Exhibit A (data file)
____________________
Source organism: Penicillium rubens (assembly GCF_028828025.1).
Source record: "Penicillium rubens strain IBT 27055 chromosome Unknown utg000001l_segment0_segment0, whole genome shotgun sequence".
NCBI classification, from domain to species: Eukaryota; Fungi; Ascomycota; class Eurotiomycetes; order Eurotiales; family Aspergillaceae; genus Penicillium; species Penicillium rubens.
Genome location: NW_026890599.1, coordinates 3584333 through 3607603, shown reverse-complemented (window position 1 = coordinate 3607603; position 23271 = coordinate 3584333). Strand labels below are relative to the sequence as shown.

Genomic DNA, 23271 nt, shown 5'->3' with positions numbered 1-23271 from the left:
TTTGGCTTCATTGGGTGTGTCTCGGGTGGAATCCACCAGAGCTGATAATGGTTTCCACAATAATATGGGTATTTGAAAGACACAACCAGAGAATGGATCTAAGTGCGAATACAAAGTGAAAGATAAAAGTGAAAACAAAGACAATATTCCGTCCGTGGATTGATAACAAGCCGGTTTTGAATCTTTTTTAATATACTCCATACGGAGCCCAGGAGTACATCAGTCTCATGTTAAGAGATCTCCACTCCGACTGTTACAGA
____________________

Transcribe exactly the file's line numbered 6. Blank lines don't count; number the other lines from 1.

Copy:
TTTGGCTTCATTGGGTGTGTCTCGGGTGGAATCCACCAGAGCTGATAATGGTTTCCACAATAATATGGGTATTTGAAAGACACAACCAGAGAATGGATCTAAGTGCGAATACAAAGTGAAAGATAAAAGTGAAAACAAAGACAATATTCCGTCCGTGGATTGATAACAAGCCGGTTTTGAATCTTTTTTAATATACTCCATACGGAGCCCAGGAGTACATCAGTCTCATGTTAAGAGATCTCCACTCCGACTGTTACAGA